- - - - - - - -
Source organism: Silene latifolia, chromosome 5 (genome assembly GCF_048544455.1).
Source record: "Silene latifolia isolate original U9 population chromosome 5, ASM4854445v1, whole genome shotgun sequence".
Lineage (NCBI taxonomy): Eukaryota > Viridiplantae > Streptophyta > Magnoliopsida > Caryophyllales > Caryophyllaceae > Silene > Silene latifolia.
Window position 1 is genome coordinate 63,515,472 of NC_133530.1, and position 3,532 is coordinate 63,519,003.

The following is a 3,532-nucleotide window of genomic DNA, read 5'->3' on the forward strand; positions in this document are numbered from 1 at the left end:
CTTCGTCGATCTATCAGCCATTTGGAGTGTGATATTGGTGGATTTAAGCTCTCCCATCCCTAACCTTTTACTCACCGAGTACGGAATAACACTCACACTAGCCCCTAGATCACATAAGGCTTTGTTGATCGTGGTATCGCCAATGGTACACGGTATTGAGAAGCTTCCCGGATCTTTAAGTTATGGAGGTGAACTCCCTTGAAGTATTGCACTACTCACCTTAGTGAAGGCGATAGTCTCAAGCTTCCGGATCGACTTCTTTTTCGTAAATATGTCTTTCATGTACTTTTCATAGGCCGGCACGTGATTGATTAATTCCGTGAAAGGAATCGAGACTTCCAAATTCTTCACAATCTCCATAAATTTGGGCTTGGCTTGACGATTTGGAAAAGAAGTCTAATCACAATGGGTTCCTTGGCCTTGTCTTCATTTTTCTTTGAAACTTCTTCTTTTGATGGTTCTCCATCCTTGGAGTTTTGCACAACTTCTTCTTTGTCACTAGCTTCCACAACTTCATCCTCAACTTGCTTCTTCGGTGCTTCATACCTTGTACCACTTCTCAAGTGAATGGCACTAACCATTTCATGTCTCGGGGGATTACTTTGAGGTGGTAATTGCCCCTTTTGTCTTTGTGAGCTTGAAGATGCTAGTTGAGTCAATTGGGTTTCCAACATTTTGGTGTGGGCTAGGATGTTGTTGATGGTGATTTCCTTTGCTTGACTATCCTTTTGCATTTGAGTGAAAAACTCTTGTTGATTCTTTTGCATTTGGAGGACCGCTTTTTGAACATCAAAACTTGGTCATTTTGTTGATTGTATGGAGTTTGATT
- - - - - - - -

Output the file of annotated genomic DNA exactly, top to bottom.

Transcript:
Source organism: Silene latifolia, chromosome 5 (genome assembly GCF_048544455.1).
Source record: "Silene latifolia isolate original U9 population chromosome 5, ASM4854445v1, whole genome shotgun sequence".
Lineage (NCBI taxonomy): Eukaryota > Viridiplantae > Streptophyta > Magnoliopsida > Caryophyllales > Caryophyllaceae > Silene > Silene latifolia.
Window position 1 is genome coordinate 63,515,472 of NC_133530.1, and position 3,532 is coordinate 63,519,003.

The following is a 3,532-nucleotide window of genomic DNA, read 5'->3' on the forward strand; positions in this document are numbered from 1 at the left end:
CTTCGTCGATCTATCAGCCATTTGGAGTGTGATATTGGTGGATTTAAGCTCTCCCATCCCTAACCTTTTACTCACCGAGTACGGAATAACACTCACACTAGCCCCTAGATCACATAAGGCTTTGTTGATCGTGGTATCGCCAATGGTACACGGTATTGAGAAGCTTCCCGGATCTTTAAGTTATGGAGGTGAACTCCCTTGAAGTATTGCACTACTCACCTTAGTGAAGGCGATAGTCTCAAGCTTCCGGATCGACTTCTTTTTCGTAAATATGTCTTTCATGTACTTTTCATAGGCCGGCACGTGATTGATTAATTCCGTGAAAGGAATCGAGACTTCCAAATTCTTCACAATCTCCATAAATTTGGGCTTGGCTTGACGATTTGGAAAAGAAGTCTAATCACAATGGGTTCCTTGGCCTTGTCTTCATTTTTCTTTGAAACTTCTTCTTTTGATGGTTCTCCATCCTTGGAGTTTTGCACAACTTCTTCTTTGTCACTAGCTTCCACAACTTCATCCTCAACTTGCTTCTTCGGTGCTTCATACCTTGTACCACTTCTCAAGTGAATGGCACTAACCATTTCATGTCTCGGGGGATTACTTTGAGGTGGTAATTGCCCCTTTTGTCTTTGTGAGCTTGAAGATGCTAGTTGAGTCAATTGGGTTTCCAACATTTTGGTGTGGGCTAGGATGTTGTTGATGGTGATTTCCTTTGCTTGACTATCCTTTTGCATTTGAGTGAAAAACTCTTGTTGATTCTTTTGCATTTGGAGGACCGCTTTTTGAACATCAAAACTTGGTCATTTTGTTGATTGTATGGAGTTTGATT